May 3, 2022
McDonald’s Small Business Week Highlight
by Deanna Witzel, McDonald’s Owner/Operator in Danville, Illinois
It may sound cheesy, but I’ve always wanted to be a small business owner. Specifically, I’ve always wanted to own a McDonald’s restaurant. I even wrote a letter to Ray Kroc to tell him my plans when I was 17 years old – and he wrote back!
Ultimately, my path to small business ownership was winding, but I achieved it. And the connections I’ve made in my community along the way have been a wonderful bonus.
The Small Business Journey Begins
I started working as a crew person at a McDonald's restaurant in Peoria, Illinois, and at age 21 I transferred with McDonald’s Corporation to Las Vegas, Nevada. Quickly, I was promoted to Restaurant Manager. My boss at the time, Tim Andersen, became my mentor, and I became his go-to person for getting things done. After a few years at the restaurant, I took a leap and accepted a position at McDonald's Corporate office. For a while, I was bouncing all over the company: Operations, Human Resources, Marketing, Profit Center Trainer, Area Supervisor – you name it, I’ve probably done it. But in my heart, I still dreamed of owning a restaurant.
This entire time, my husband and I would constantly check for McDonald’s restaurants to buy, but we couldn’t find the right location.
Then, in 1997, I traveled home to visit my father in Illinois. On the way, my husband and I stopped by a local McDonald’s for a quick cup of coffee. As I looked inside, I realized this was exactly the type of store I was looking for. It had the ambiance, a Play Place, a prime location with a lot of tourists – everything. But because of the size, I knew it was probably out of my price range.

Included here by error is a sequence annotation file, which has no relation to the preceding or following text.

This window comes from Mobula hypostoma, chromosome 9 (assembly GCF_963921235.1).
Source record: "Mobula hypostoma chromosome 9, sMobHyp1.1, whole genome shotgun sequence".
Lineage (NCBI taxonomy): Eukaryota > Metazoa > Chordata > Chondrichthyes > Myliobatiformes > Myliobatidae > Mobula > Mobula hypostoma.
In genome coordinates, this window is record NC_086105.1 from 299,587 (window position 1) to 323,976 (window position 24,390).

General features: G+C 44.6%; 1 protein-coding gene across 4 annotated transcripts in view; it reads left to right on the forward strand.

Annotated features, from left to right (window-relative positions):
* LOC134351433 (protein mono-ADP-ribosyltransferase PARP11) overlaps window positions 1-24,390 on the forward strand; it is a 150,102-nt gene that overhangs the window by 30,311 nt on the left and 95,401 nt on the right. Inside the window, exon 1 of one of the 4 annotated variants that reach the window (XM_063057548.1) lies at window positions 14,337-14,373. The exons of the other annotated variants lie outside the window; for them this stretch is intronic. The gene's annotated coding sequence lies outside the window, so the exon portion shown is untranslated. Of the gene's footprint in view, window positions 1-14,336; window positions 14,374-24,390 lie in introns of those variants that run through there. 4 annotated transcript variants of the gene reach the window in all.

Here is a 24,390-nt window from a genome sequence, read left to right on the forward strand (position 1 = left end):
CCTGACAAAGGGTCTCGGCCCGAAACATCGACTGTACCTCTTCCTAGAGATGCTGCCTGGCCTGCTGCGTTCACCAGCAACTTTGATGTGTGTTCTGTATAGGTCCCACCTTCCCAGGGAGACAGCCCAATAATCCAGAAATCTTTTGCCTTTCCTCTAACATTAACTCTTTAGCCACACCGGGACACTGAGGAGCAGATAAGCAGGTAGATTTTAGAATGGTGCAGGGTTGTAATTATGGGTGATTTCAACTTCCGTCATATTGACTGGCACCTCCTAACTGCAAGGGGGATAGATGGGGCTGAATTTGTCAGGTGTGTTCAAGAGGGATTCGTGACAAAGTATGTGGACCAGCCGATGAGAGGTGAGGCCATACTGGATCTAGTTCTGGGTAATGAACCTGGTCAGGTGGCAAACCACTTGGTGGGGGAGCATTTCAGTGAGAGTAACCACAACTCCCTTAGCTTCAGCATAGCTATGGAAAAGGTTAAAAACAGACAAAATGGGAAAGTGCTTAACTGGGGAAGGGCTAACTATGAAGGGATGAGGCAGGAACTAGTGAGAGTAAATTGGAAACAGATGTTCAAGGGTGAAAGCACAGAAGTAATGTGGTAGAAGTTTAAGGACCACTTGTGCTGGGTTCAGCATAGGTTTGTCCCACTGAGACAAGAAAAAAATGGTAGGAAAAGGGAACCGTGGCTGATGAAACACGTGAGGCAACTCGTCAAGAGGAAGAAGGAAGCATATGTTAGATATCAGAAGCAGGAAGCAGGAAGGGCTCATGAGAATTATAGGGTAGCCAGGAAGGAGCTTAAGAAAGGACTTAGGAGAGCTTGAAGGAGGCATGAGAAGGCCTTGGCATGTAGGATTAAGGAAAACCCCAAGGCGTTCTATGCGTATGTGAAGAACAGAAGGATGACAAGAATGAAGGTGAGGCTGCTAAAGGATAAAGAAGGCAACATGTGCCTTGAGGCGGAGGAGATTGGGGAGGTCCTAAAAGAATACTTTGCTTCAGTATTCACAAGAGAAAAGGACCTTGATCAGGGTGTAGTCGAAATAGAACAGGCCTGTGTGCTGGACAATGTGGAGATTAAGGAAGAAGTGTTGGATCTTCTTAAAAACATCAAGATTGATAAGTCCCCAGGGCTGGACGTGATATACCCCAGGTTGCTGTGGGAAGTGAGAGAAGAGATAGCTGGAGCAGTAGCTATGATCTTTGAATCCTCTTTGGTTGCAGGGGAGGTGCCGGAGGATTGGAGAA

A couple years later, the stars aligned, and I was presented with the opportunity to buy the very same Illinois restaurant I visited when I saw my dad. I was finally able to make my dream come true. The only downside: I had to leave Las Vegas and say goodbye to my friend, Tim.
McDonald’s in the Community
After my move, Tim asked if he could bring some McDonald’s leaders to visit my Illinois restaurant. Of course, I agreed. And because was more than a mentor to me – he was like a big brother – I just knew I had to pull out all the stops for his trip.
Thanks to my restaurants, I had integrated myself into my little community in Illinois, and I knew they could help me throw Tim the most epic welcome party ever. When he arrived at the airport, I sent a bus with the Mayor to greet him. They then drove through the area, giving Tim a tour of local sites. All along the road, there were banners welcoming “Tim Andersen and Friends” to town. I even got a local competitor to change their reader board sign to welcome the bunch of McDonald’s executives!
Everyone had an amazing time, and this became a huge career highlight for me. My story had finally come full circle. From Tim showing me the ropes in Las Vegas to me literally showing him around my community and him seeing how far I’ve come, it was special. My community means so much to me, and I'm proud of the impact my small business has been able to have on my neighbors and my family. This year I am proud to be celebrating my 40-year anniversary with McDonald’s.